In today’s hyperpartisan political environment, I view any attempt to alter our state constitution with a critical eye. Amendment One has far-reaching negative consequences for our families, our children and our communities. North Carolina is one of the most business-friendly states in the nation, and this amendment would harm our state’s ability to recruit the innovators and businesses that are driving our economic recovery. Jobs are my number one priority, and we cannot afford totake our eye off the ball and give businesses a reason to grow and expand elsewhere. The people I hear from everyday – the families that make up the fabric of the Old North State – tell me they are sick and tired of watching their jobs and their livelihoods fall victim to divisive partisan posturing. In North Carolina we say our state is “Where the weak grow strong and the strong grow great.” Amendment One harms our state’s resolve to make all people and all families great, and as a proud daughter of North Carolina, I urge all North Carolinians to join me in opposing it.
The statement comes as the Human Rights Campaign is set to hold its Carolina Gala in Charlotte on Saturday, Feb. 25.
Local leaders, too, have taken a stab at speaking out, saying they are “on board for equality” in a “Welcome to Charlotte” video released by HRC this week. The video includes Mayor Anthony Foxx, Mecklenburg County Commissioners Jennifer Roberts and Dumont Clarke, City Councilmembers Patsy Kinsey and LaWana Mayfield and state Rep. Becky Carney. There’s still no word on how “on board for equality” some local leaders are, and if such rhetoric extends to using their offices and votes to take a greater stand for equality (see my commentary last week in Creative Loafing, “Queen City? She’s no reigning monarch when it comes to LGBT equality”),
Today and Wednesday, the Democratic National Committee’s 2012 convention site selection committee will visit Charlotte. While here, they’ll take a look at several criteria: transportation, security, convention space, hotel capacity and more.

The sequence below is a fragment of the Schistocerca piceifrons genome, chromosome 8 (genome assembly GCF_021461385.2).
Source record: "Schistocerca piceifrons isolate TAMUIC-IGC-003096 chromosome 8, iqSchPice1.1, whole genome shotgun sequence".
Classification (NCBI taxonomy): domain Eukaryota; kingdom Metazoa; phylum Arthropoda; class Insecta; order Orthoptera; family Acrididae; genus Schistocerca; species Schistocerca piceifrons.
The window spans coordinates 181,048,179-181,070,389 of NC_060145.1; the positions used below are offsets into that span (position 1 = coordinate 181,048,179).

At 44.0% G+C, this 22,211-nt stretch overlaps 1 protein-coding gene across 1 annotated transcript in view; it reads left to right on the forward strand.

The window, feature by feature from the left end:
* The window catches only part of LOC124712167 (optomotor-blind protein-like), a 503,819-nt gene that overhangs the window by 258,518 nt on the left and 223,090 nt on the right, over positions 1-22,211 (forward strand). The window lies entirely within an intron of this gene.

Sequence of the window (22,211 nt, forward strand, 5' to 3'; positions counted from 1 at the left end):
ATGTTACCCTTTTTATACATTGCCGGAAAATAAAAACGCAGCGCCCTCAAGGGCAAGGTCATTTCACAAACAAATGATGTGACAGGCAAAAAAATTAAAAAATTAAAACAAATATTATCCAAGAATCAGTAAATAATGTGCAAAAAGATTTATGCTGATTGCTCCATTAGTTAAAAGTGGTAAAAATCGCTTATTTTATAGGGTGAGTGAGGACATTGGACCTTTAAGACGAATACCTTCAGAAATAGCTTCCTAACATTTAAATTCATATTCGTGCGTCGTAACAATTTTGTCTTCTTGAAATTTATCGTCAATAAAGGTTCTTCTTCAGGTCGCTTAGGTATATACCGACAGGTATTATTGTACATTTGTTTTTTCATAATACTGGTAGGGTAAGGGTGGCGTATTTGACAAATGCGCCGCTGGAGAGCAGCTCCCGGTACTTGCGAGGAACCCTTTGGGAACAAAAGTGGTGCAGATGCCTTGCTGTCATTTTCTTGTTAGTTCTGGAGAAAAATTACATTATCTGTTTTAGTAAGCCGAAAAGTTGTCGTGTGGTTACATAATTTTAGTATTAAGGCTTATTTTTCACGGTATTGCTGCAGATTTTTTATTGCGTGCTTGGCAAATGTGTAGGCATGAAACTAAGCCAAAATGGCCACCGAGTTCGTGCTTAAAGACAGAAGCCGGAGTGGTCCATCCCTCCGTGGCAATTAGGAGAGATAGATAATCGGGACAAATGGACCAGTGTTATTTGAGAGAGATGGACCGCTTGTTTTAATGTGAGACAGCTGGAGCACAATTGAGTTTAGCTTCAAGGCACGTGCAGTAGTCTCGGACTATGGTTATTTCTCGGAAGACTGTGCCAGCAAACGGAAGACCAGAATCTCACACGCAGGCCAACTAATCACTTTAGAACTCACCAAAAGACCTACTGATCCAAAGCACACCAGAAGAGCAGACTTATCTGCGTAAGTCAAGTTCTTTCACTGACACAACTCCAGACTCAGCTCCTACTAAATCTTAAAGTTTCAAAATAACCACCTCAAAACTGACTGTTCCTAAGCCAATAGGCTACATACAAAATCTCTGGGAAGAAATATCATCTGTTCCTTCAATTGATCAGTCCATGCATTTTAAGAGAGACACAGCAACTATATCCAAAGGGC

Charlotte leaders, including Mayor Anthony Foxx, have been working hard to woo the 2012 Democratic National Convention. Their website, Charlottein2012.com, outlines facts, figures and statistics on the Charlotte area, and they are working on compiling a resource list of all the great things to do and see in and around the Queen City.
The first “fact” in their Fact Sheet (PDF) states we are “an energetic, innovative, diverse city on the move,” yet this quick “fact” forgets about one key Democratic constituency that has often been ill-served and ignored by Charlotte’s Democratic leadership. Unfortunately, local and state leaders’ exhuberance over Charlotte’s possible hosting of the Democratic National Convention has overshadowed just how slow the area has been to making progressive change, particularly for LGBT citizens.
The Democratic National Convention stands to bring countless numbers of LGBT Americans to our city. It is an event for a political party whose ideals of equality and inclusion are rarely, if ever, taken to heart by our own local Democratic Party leaders.
At first glance, this lack of progress seems nothing but a negative stain on Charlotte but it doesn’t have to be. The Queen City has much more growing to do, and the Democratic National Convention’s presence here could help to highlight the many issues faced by our local LGBT community and push local leaders over whatever obstacles keep them from fully and publicly supporting LGBT people and citizens here.
So, here is my open letter to the DNC. I ask you to consider Charlotte carefully and provide a fair selection process to all potential host cities. But, in the end, I hope you do choose Charlotte.
Read on for an in-depth exploration of the state of LGBT Charlotte — both positive and negative — and how the convention could help our city move forward. Continue reading this post…
On February 9, the Asheville City Council voted 4-2 to begin a study of the costs and implementation of domestic partner benefits for LGBT city employees and their partners. Their move last week is quite similar to Mecklenburg County Commissioners’ strategy when first looking into the same issue back in January 2009. After a year of research, Mecklenburg officials voted in December to extend domestic partner benefits.
Of course, Mecklenburg’s decision didn’t come without the obligatory controversy from resident board conservative, Bill James. His “homo” remarks to fellow Commissioner Vilma Leake spawned calls for some sort of disciplinary action. Regardless, the benefits succeeded and will be offered starting in 2011.